@bmar, the FAQ you linked to on subjective questions didn't address the issue of Community Wiki, which is the aspect of your question that I was addressing. –  Lance Roberts Apr 24 '10 at 20:13
    
fair enough. –  Rosinante Apr 24 '10 at 21:15

I agree, in principle, with Lance's statement that this is not what CW is for. However, the intent of CW and what it's turned into are two entirely different concepts. While CW should not automagically make a question immune to closing, it can smooth over certain gray-area questions.

While Stack Overflow isn't meant for that kind of open question, Jeff himself has come down in favor of some of them -- as long as the site isn't overrun by them. Using his guidelines for the question cited by bmargulies:

  1. Does this question match the criteria provided in the Stack Overflow FAQ?
    Not really, no.
  2. Is this question accepted by the community, as reflected in upvotes, views, favorites, and answers?
    Yes. As of this writing, 921 views, 20 upvotes (admittedly 12 downvotes), 15 favorites.
  3. Does this question teach me anything that could make me better at my job? Can I learn something from it?
    Yes. Although hacks should generally be avoided, and clear is almost always better than clever, a C# developer can learn quite a bit from some of the insane hacks listed there.

Right after I wrote that last sentence, I thought about it, and clicked the reopen button on that question. It fits the 2-out-of-3 model, and does provide some value.

Again, most "fun" questions should probably be avoided and closed down promptly. But when the community speaks fairly loudly -- and they did on this particular example -- I think that we, as closers and the self-appointed Stack Overflow junior janitors -- should back off and either let the community win, or let a Diamond take care of it.

Going back to this question's main topic, two proposals are outlined:

  1. The main FAQ included a statement something like: "Subjective questions that don't touch on highly argumentative subjects, and are of very broad interest, are acceptable if marked Community Wiki."
  2. The main FAQ used stronger language to discourage subjective questions, and the close reason changed and to or to match the FAQ.

I think #1 is probably closer to the correct answer, in keeping with Jeff's guidelines. However, I'd augment it by providing a link to the (in)famous "Where we hate fun" blog post.

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I agree with you that that is what CW has morphed into, I'm just trying to keep it from going over the proverbial edge. +1 for a good post. –  Lance Roberts Apr 24 '10 at 23:02
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Heard and understood that it can go over that edge. Too many people think that CW is a "get-out-of-closure-free" card. –  John Rudy Apr 24 '10 at 23:22

There is a surprising amount of history wrapped up in this question.

Here's how I've been approaching it.

  • Subjective and Argumentative: Close and delete with extreme prejudice. Or you can try to rewite it to remove the argumentativeness, but that is harder than it looks.

  • Not programming related: Close and delete with extreme prejudice. Even if it is programmer related. [[ I mention this because a fair number of subjective questions are like this, and can be closed without reference to the "and/or" argumentative distinction. ]]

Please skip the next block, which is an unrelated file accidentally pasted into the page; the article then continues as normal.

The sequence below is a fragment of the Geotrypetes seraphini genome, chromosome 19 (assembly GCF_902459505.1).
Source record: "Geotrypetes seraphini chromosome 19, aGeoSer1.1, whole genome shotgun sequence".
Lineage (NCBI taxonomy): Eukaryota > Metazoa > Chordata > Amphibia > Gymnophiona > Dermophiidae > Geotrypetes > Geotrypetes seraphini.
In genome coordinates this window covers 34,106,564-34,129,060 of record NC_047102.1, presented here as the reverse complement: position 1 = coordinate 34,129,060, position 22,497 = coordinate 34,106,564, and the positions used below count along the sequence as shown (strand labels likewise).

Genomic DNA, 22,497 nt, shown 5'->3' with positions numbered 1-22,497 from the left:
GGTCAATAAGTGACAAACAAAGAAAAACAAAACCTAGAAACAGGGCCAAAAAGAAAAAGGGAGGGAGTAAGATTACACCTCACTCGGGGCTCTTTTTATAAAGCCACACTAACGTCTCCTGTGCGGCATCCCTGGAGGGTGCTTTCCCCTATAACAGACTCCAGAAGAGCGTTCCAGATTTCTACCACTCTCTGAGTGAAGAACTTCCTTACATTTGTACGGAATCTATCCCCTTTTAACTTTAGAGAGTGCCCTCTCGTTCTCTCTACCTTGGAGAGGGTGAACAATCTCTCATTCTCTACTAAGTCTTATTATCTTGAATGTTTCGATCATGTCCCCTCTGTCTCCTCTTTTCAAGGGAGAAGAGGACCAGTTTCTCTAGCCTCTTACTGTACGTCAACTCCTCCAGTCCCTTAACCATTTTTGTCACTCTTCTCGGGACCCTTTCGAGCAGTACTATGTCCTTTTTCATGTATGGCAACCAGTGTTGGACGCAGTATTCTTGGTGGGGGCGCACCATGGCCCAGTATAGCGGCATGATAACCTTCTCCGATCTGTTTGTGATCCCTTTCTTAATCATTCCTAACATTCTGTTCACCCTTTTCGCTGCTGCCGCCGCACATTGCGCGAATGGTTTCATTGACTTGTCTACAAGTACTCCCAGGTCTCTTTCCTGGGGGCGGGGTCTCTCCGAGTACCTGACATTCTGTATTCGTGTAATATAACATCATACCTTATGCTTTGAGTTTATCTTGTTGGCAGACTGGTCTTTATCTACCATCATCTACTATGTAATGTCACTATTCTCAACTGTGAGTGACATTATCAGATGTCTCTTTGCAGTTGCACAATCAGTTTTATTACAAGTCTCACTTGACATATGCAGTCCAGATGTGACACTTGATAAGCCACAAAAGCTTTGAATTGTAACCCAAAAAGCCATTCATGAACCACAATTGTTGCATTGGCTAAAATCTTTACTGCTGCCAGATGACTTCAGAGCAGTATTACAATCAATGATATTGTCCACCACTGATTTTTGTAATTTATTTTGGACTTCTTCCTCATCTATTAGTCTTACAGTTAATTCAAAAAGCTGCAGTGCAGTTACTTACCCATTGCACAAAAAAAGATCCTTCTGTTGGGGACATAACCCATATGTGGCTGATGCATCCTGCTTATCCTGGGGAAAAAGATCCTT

• Discussion, whether subjective or not: Close and delete with extreme prejudice. [[ Again a non-trivial number of these questions fail this test and we don't have to deal with the hard one .]]

  • Subjective but not argumentative and not a discussion and programming related but not CW: Close. At least until it is made CW. Then maybe reopen, if the answers are sticking to topic and not running to argumentation. Unless its a dupe.

  • Subjective but not argumentative and not a discussion and programming related and CW: again, I'm looking at the answers to make sure they conform to the same restrictions I demand of the question. Maybe this isn't always fair to the OP, but without it this kind of content will run wild.

Some time ago I wrote up a little blurb on how it came to be that non-technical content is expected to be made community wiki (because that is non-obvious).

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I appreciate your effort here, I really do. But one of the problems with subjectivity is that every user draws the "acceptable" line slightly differently when asked whether a given subjective question is okay. I like your second suggestion, but in the end I don't think either of your proposals would make a significant difference; many people on both sides will continue to act exactly the same way they do now, and find different justifications for it.

The CW issue is, I believe, closely related to but ultimately distinct from the subjective issue. For more on that, see Lance's excellent answer. Lance, thanks for saving me the typing, +1.

For the record, my current feeling is that subjective questions are often great, but absolutely don't belong on SO. It's a "letter of the law" vs. "spirit of the law" issue. I really wish that a "subjective questions SO" existed, but at least one attempt to create one has failed.

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The reason I cited the cwiki issue is that it's all tangled up with this. I can't see how to separate cwiki blackmail from spam flags from downvotes on these questions. They are all part of the same community instability. –  Rosinante Apr 24 '10 at 21:17